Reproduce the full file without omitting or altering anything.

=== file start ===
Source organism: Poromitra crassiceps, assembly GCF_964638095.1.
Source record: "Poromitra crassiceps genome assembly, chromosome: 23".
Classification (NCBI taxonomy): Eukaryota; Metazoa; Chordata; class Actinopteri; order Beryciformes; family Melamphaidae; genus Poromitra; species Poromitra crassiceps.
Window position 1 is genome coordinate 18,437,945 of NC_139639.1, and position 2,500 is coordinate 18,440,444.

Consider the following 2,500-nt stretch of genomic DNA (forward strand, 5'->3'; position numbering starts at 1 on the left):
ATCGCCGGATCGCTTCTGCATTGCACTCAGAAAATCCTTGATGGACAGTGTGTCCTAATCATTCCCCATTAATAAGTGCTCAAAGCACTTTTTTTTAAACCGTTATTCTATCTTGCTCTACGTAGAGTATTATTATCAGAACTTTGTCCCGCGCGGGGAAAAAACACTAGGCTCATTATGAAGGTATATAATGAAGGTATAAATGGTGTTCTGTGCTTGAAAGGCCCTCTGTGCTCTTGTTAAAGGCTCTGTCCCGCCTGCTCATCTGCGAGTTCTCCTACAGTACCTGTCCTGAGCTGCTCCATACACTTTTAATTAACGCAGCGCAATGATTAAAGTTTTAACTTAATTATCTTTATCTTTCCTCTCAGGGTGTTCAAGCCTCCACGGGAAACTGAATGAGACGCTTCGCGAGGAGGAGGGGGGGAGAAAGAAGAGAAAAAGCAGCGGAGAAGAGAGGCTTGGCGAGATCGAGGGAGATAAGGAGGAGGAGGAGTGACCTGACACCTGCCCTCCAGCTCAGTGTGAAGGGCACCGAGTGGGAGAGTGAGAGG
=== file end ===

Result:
Source organism: Poromitra crassiceps, assembly GCF_964638095.1.
Source record: "Poromitra crassiceps genome assembly, chromosome: 23".
Classification (NCBI taxonomy): Eukaryota; Metazoa; Chordata; class Actinopteri; order Beryciformes; family Melamphaidae; genus Poromitra; species Poromitra crassiceps.
Window position 1 is genome coordinate 18,437,945 of NC_139639.1, and position 2,500 is coordinate 18,440,444.

Consider the following 2,500-nt stretch of genomic DNA (forward strand, 5'->3'; position numbering starts at 1 on the left):
ATCGCCGGATCGCTTCTGCATTGCACTCAGAAAATCCTTGATGGACAGTGTGTCCTAATCATTCCCCATTAATAAGTGCTCAAAGCACTTTTTTTTAAACCGTTATTCTATCTTGCTCTACGTAGAGTATTATTATCAGAACTTTGTCCCGCGCGGGGAAAAAACACTAGGCTCATTATGAAGGTATATAATGAAGGTATAAATGGTGTTCTGTGCTTGAAAGGCCCTCTGTGCTCTTGTTAAAGGCTCTGTCCCGCCTGCTCATCTGCGAGTTCTCCTACAGTACCTGTCCTGAGCTGCTCCATACACTTTTAATTAACGCAGCGCAATGATTAAAGTTTTAACTTAATTATCTTTATCTTTCCTCTCAGGGTGTTCAAGCCTCCACGGGAAACTGAATGAGACGCTTCGCGAGGAGGAGGGGGGGAGAAAGAAGAGAAAAAGCAGCGGAGAAGAGAGGCTTGGCGAGATCGAGGGAGATAAGGAGGAGGAGGAGTGACCTGACACCTGCCCTCCAGCTCAGTGTGAAGGGCACCGAGTGGGAGAGTGAGAGG